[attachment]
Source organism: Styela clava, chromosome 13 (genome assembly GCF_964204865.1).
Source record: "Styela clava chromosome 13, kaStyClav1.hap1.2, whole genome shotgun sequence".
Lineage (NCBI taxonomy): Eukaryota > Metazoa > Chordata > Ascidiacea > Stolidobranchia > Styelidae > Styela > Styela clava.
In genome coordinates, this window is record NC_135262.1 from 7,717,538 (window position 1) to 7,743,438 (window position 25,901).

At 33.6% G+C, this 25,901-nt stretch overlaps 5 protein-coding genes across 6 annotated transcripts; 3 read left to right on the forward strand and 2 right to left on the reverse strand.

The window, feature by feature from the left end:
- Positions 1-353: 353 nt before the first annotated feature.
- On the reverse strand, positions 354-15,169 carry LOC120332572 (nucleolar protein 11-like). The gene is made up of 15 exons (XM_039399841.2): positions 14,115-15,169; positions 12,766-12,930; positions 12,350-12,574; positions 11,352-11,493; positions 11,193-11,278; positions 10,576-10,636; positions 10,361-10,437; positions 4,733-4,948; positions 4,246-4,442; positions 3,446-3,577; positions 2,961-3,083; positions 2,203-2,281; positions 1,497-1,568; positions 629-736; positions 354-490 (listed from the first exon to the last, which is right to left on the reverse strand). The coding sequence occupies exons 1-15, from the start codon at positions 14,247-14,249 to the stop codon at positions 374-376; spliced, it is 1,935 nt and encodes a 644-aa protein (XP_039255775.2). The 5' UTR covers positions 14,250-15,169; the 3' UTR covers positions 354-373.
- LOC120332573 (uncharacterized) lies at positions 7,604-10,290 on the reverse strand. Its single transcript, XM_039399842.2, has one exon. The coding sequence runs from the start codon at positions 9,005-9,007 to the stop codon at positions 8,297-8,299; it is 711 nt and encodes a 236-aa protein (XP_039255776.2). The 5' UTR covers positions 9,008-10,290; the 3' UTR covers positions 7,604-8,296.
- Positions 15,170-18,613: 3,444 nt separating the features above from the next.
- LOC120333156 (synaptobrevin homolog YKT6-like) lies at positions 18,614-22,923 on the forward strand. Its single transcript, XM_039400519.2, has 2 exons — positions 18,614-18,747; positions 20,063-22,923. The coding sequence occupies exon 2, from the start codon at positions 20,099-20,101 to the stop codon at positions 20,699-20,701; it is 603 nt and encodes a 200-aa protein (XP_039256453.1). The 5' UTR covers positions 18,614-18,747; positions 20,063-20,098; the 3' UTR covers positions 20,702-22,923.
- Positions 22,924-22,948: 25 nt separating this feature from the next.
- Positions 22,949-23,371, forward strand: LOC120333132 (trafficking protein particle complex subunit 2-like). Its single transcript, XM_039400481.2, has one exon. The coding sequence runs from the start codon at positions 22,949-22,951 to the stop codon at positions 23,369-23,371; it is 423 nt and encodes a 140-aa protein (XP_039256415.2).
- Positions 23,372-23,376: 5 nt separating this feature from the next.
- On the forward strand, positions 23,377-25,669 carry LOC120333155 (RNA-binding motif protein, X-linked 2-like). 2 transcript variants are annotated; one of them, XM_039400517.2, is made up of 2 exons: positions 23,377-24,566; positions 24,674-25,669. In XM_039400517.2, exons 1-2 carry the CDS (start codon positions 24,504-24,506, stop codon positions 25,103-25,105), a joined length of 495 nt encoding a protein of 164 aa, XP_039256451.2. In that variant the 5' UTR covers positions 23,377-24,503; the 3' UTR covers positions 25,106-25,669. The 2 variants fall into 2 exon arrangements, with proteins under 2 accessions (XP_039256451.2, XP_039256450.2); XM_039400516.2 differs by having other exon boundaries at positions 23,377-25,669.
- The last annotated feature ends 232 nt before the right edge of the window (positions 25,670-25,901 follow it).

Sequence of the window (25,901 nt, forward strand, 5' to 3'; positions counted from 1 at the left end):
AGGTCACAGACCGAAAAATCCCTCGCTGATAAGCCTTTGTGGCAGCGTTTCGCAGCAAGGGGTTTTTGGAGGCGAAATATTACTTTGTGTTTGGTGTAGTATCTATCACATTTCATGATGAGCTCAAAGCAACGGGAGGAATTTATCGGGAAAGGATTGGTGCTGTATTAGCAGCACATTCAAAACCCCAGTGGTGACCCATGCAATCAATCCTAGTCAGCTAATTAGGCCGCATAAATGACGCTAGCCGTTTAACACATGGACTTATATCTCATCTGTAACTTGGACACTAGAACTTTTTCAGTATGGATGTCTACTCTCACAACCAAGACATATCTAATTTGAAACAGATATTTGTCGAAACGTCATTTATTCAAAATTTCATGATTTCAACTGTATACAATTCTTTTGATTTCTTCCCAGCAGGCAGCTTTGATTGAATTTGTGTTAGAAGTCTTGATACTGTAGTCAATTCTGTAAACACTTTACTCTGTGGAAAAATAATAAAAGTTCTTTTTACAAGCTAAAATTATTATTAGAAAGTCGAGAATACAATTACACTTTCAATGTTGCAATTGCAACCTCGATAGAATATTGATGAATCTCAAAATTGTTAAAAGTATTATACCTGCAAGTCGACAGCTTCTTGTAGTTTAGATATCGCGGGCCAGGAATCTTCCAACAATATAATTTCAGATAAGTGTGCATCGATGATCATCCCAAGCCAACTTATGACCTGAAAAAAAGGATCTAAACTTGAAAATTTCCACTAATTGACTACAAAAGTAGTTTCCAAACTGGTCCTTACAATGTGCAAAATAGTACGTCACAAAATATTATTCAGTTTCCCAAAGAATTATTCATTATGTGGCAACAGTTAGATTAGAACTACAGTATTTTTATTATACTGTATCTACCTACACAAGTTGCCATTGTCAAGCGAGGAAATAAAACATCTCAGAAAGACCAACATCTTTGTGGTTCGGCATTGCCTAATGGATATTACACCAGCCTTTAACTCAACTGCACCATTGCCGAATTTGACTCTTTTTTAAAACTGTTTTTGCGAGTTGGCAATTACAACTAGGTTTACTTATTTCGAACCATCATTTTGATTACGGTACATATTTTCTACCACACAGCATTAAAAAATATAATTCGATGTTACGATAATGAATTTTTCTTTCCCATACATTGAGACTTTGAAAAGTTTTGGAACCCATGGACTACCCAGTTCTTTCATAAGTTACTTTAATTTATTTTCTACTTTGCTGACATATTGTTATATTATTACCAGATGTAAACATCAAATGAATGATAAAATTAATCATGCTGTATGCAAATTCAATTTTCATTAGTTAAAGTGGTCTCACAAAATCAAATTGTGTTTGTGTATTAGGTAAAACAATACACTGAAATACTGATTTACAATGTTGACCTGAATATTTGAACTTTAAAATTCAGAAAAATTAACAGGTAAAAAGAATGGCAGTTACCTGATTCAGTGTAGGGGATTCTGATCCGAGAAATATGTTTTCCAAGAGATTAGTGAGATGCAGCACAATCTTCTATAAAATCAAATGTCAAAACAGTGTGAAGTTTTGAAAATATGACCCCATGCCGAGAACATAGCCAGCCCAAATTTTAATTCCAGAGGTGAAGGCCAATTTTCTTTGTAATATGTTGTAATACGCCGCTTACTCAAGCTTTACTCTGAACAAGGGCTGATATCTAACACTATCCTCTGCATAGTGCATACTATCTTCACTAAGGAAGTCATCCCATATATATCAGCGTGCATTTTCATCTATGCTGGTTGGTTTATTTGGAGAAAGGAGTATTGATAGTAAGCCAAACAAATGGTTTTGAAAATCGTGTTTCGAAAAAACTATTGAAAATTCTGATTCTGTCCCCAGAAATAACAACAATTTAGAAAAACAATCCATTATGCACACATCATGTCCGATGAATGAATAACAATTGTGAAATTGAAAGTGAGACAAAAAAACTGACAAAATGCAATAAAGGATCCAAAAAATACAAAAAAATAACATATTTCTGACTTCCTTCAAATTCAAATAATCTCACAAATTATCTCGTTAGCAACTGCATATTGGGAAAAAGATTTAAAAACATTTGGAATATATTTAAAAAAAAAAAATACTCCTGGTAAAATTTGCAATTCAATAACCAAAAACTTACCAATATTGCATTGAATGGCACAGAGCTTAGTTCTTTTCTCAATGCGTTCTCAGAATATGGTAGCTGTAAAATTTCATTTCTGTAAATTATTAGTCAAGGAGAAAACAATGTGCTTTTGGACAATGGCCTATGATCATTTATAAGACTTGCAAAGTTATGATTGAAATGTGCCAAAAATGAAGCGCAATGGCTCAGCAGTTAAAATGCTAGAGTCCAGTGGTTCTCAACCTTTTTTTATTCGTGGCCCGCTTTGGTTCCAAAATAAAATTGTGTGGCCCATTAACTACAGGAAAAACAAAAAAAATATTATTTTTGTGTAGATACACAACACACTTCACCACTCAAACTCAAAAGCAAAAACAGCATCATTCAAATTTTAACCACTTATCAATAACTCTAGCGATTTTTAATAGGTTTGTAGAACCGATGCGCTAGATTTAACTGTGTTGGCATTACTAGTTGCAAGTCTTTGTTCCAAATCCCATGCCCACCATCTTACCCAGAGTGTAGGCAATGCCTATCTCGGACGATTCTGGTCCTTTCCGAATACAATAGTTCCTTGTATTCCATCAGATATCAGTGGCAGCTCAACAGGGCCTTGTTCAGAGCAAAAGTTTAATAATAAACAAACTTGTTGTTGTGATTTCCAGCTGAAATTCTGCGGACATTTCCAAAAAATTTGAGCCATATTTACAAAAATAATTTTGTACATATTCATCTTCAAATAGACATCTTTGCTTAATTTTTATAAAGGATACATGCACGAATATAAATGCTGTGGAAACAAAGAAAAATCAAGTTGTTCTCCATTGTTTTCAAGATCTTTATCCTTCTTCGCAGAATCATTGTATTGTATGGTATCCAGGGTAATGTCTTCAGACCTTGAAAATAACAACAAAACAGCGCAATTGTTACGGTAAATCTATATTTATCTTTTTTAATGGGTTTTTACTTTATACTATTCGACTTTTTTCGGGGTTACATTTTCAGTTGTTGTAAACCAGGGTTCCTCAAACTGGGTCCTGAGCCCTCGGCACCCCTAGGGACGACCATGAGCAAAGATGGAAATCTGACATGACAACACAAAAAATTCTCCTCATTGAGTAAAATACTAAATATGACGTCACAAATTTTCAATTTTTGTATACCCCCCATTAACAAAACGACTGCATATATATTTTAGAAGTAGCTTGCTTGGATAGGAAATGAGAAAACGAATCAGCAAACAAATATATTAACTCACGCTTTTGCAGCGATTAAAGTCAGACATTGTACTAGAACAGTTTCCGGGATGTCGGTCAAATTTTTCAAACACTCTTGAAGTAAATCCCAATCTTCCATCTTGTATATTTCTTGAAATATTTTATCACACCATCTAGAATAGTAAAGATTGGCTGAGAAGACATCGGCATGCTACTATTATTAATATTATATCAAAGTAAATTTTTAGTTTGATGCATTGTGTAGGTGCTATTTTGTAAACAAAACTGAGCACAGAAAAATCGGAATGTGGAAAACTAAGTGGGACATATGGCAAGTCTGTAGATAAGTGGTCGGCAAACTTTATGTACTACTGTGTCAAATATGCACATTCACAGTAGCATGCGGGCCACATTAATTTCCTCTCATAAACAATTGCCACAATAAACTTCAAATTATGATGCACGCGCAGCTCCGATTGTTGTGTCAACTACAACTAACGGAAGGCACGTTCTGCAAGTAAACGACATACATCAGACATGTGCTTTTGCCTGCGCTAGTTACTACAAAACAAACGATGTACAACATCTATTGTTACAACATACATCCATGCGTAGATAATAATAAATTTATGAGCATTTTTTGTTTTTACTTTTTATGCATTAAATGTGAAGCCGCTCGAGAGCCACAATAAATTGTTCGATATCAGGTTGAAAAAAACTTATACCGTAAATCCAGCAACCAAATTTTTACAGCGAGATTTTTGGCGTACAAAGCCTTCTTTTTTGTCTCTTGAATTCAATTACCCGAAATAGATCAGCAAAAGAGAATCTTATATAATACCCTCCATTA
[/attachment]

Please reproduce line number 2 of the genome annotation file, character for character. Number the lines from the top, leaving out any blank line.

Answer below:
Source record: "Styela clava chromosome 13, kaStyClav1.hap1.2, whole genome shotgun sequence".